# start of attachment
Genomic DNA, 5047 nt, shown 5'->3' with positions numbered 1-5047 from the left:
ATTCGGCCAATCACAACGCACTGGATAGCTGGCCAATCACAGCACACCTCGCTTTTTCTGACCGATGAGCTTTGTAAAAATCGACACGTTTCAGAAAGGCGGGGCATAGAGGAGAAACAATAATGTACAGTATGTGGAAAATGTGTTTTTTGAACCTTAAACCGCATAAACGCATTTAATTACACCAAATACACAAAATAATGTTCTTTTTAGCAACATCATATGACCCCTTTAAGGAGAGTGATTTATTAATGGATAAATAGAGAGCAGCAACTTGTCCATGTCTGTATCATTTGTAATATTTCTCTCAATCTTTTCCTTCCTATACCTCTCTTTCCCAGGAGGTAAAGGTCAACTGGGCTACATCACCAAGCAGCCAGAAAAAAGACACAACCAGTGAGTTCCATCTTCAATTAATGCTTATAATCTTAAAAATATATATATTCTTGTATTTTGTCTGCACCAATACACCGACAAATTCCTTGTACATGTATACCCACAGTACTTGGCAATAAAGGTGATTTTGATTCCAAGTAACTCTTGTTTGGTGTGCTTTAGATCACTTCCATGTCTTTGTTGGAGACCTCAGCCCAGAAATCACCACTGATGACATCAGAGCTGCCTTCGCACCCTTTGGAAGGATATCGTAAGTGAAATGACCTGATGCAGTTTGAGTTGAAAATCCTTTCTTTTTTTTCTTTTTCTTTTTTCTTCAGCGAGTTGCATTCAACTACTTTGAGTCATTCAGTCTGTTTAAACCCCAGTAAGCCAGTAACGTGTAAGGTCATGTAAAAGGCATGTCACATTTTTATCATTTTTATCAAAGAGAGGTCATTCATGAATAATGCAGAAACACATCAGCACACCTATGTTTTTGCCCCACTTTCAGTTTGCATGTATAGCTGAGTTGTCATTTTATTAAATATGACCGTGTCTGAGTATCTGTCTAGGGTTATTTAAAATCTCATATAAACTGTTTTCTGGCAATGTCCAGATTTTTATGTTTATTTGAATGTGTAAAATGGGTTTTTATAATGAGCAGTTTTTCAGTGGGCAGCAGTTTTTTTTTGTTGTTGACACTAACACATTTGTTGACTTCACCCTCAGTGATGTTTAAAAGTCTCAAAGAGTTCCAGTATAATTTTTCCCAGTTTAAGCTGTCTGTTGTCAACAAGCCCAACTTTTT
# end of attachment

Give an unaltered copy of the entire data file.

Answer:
Genomic DNA, 5047 nt, shown 5'->3' with positions numbered 1-5047 from the left:
ATTCGGCCAATCACAACGCACTGGATAGCTGGCCAATCACAGCACACCTCGCTTTTTCTGACCGATGAGCTTTGTAAAAATCGACACGTTTCAGAAAGGCGGGGCATAGAGGAGAAACAATAATGTACAGTATGTGGAAAATGTGTTTTTTGAACCTTAAACCGCATAAACGCATTTAATTACACCAAATACACAAAATAATGTTCTTTTTAGCAACATCATATGACCCCTTTAAGGAGAGTGATTTATTAATGGATAAATAGAGAGCAGCAACTTGTCCATGTCTGTATCATTTGTAATATTTCTCTCAATCTTTTCCTTCCTATACCTCTCTTTCCCAGGAGGTAAAGGTCAACTGGGCTACATCACCAAGCAGCCAGAAAAAAGACACAACCAGTGAGTTCCATCTTCAATTAATGCTTATAATCTTAAAAATATATATATTCTTGTATTTTGTCTGCACCAATACACCGACAAATTCCTTGTACATGTATACCCACAGTACTTGGCAATAAAGGTGATTTTGATTCCAAGTAACTCTTGTTTGGTGTGCTTTAGATCACTTCCATGTCTTTGTTGGAGACCTCAGCCCAGAAATCACCACTGATGACATCAGAGCTGCCTTCGCACCCTTTGGAAGGATATCGTAAGTGAAATGACCTGATGCAGTTTGAGTTGAAAATCCTTTCTTTTTTTTCTTTTTCTTTTTTCTTCAGCGAGTTGCATTCAACTACTTTGAGTCATTCAGTCTGTTTAAACCCCAGTAAGCCAGTAACGTGTAAGGTCATGTAAAAGGCATGTCACATTTTTATCATTTTTATCAAAGAGAGGTCATTCATGAATAATGCAGAAACACATCAGCACACCTATGTTTTTGCCCCACTTTCAGTTTGCATGTATAGCTGAGTTGTCATTTTATTAAATATGACCGTGTCTGAGTATCTGTCTAGGGTTATTTAAAATCTCATATAAACTGTTTTCTGGCAATGTCCAGATTTTTATGTTTATTTGAATGTGTAAAATGGGTTTTTATAATGAGCAGTTTTTCAGTGGGCAGCAGTTTTTTTTTGTTGTTGACACTAACACATTTGTTGACTTCACCCTCAGTGATGTTTAAAAGTCTCAAAGAGTTCCAGTATAATTTTTCCCAGTTTAAGCTGTCTGTTGTCAACAAGCCCAACTTTTT